Washington State football coach Paul Wulff has kept the focus on improvement, and players are listening to upbeat message.
PULLMAN — You know the book on Washington State football the past couple of years: Not a factor. Beyond irrelevant. Epic, sometimes, in its ineptitude.
That didn’t matter on a morning last winter, when it would still be dark for 90 minutes in this college town.
“First winter workout,” said WSU coach Paul Wulff. “The first-year freshmen who work out every day at 5:30 in the morning, every one of them had a red rose. And when they walked into that winter workout, they handed it to the strength coach.”
Bring it on, they seemed to be saying. We’re ready for it.
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Wulff loved it, even as he tries to explain to them the hard road.
“They may be young, and they may be swinging a bigger stick than they can swing right now,” he conceded. “But that’s setting high expectations.”
The painful rebuild continues at WSU. While story lines develop around the Pac-10 — Stanford, turned dominating; Oregon State, on the threshold of Rose Bowls; Washington, perhaps re-emerging — the Cougars labor in anonymity.
You can’t say it’s undeserved.
Generally, what needs to take place for the Cougars this fall is for the season to be more about WSU players than it is a referendum on whether Wulff is right for the job.
“Absolutely,” Wulff said recently in a conversation in his office. “It is about them. It’s not about me.”
An afternoon spent at one of WSU’s spring workouts shows bigger and faster bodies, though not close to a championship level. If the first strides are in morale, then so be it.
“You walk through the halls here, and you’re not going to walk around players that think they’ve only won a few games here the last two years,” says Wulff, who is 3-22. “That’s not the attitude we have.”
Indeed, Wade Jacobson, a junior-college offensive tackle, noticed it when he visited WSU.
“When you see teams that aren’t winning a lot, they start to fight among themselves,” he said. “Coming in here, they weren’t a good team, but no one was fighting.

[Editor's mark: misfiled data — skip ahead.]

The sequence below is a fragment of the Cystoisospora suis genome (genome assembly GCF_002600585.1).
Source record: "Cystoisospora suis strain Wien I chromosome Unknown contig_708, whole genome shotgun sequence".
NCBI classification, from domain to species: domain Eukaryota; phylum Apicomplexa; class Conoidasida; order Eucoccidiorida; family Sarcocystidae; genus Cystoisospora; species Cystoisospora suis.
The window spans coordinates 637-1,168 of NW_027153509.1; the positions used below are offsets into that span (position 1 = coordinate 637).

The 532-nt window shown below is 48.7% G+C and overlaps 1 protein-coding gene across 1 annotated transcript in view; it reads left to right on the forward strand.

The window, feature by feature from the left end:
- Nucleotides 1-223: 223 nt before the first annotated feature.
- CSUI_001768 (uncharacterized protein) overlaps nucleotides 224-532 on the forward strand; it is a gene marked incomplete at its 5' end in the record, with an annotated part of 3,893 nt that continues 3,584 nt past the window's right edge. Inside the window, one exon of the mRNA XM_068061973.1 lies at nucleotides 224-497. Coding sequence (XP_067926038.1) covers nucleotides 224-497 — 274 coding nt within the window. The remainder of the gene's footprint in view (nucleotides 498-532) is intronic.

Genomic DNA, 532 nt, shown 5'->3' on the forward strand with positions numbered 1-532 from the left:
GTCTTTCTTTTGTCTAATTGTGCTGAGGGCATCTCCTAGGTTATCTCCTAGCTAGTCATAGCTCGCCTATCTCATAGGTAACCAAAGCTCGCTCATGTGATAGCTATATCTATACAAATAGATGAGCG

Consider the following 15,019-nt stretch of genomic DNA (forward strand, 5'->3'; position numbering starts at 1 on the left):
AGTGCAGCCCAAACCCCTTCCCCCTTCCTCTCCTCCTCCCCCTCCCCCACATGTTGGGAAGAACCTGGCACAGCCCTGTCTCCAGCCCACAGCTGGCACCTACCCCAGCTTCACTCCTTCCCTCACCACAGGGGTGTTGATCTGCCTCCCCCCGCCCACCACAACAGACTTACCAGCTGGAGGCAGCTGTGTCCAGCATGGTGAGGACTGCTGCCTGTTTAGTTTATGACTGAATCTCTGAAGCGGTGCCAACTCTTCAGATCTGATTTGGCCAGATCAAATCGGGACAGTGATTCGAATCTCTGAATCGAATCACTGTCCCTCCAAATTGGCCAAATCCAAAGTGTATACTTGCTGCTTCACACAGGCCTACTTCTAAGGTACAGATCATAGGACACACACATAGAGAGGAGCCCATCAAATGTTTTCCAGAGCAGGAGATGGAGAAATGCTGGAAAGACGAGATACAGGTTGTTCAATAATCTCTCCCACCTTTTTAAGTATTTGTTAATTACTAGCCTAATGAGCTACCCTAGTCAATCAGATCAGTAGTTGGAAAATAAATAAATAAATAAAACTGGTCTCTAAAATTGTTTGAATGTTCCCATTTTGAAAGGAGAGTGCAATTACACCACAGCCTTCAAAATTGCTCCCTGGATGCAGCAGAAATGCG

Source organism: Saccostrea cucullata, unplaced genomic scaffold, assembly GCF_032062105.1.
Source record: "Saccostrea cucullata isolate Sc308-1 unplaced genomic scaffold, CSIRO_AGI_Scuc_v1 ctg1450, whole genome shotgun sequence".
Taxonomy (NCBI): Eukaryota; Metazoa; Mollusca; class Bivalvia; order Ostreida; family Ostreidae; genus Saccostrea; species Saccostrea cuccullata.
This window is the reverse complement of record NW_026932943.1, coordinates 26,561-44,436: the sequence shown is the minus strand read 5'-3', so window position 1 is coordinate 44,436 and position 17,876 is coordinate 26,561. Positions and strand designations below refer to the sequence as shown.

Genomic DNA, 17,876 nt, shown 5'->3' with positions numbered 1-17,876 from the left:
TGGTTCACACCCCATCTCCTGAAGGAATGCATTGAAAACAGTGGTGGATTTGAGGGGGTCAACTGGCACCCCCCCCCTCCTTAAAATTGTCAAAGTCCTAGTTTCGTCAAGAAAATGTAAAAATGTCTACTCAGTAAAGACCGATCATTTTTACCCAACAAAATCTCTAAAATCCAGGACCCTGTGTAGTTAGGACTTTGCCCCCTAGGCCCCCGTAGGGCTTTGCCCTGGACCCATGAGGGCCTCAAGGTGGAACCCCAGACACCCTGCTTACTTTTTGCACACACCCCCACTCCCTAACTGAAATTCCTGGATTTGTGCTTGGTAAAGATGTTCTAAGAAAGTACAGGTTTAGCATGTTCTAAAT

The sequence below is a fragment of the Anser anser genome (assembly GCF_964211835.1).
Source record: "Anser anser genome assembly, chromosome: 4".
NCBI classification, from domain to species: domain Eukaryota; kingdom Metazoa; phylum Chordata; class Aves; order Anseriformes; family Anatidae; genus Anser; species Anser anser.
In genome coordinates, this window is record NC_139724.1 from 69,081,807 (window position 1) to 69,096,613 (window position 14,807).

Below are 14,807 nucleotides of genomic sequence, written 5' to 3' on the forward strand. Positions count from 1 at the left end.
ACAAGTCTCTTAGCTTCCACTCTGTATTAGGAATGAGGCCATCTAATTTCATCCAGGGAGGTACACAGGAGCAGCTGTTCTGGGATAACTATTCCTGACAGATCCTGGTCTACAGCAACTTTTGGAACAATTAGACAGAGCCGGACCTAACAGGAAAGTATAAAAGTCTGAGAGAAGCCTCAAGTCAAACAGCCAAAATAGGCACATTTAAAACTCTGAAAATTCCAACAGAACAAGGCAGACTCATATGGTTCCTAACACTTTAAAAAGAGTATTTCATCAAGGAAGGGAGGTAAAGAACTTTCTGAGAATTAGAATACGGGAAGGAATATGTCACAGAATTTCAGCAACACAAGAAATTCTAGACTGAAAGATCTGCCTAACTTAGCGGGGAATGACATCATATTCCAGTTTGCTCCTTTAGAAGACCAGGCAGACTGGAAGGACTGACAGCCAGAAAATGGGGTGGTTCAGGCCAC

“That’s what caught my eye.”
Wulff sees advancement in mere toughness, in the response to being pushed.
“We go out and run through a two- or two-and-a-half-hour practice pretty easily,” he said. “It’s the first time since we’ve been here we could truly be productive for two hours. The kids weren’t accustomed to it.
“You can push these kids pretty darn hard and they keep fighting and battling. They’re becoming harder to break.”
He is asked about emerging players. He mentions the quarterbacks, Jeff Tuel (likely to start) and Marshall Lobbestael; the new offensive tackles, Jacobson and David Gonzalez; guard B.J. Guerra; tight end Skyler Stormo (Kamiak High); wideout Jared Karstetter; and running back Chantz Staden, coming off a knee injury.
On defense, Wulff singled out linebackers Andre Barrington (Federal Way), Alex Hoffman-Ellis and Myron Beck (Ingraham); ends Sekope Kaufusi, Travis Long and Kevin Kooyman (Tahoma product who sat out 2009 with a knee injury); corner Daniel Simmons, safety LeAndre Daniels; and punter Reid Forrest.
Brandon Rankin, the highly acclaimed JC defensive lineman, has stepped into a tackle spot, although he’s relatively light at 275 pounds. On one play on this day, Rankin inhaled the guard opposite him and stoned running back Logwone Mitz in his tracks.
Tackle could be thinner than expected in the fall, because both Bernard Wolfgramm and Josh Luapo, two 2009 JC products, have considerable work ahead to be academically eligible.
Injury rehabs will affect two key players. Linebacker Louis Bland, one of the Wulff staff’s early finds, is recovering from microfracture surgery and “we’re hoping he can be 100 percent by the fall,” Wulff said. Running back James Montgomery, coming back from a rare calf injury, should be “100 percent clear by early June.”
Over two years, Wulff wanted his staff to accentuate the positive. If victory was remote, maybe the goal would be to gain 15 first downs, or keep the opposition under 80 yards on kickoff returns.
He preached to his coaches not to be negative, to keep finding teaching moments — “because there are some things inevitable in life,” Wulff said, “and what we went through the last two seasons, whether I came here or not, it was coming.”
Maybe better times are in store. WSU’s younger guys, blithe and bold, are counting on it.
Bud Withers: 206-464-8281 or firstname.lastname@example.org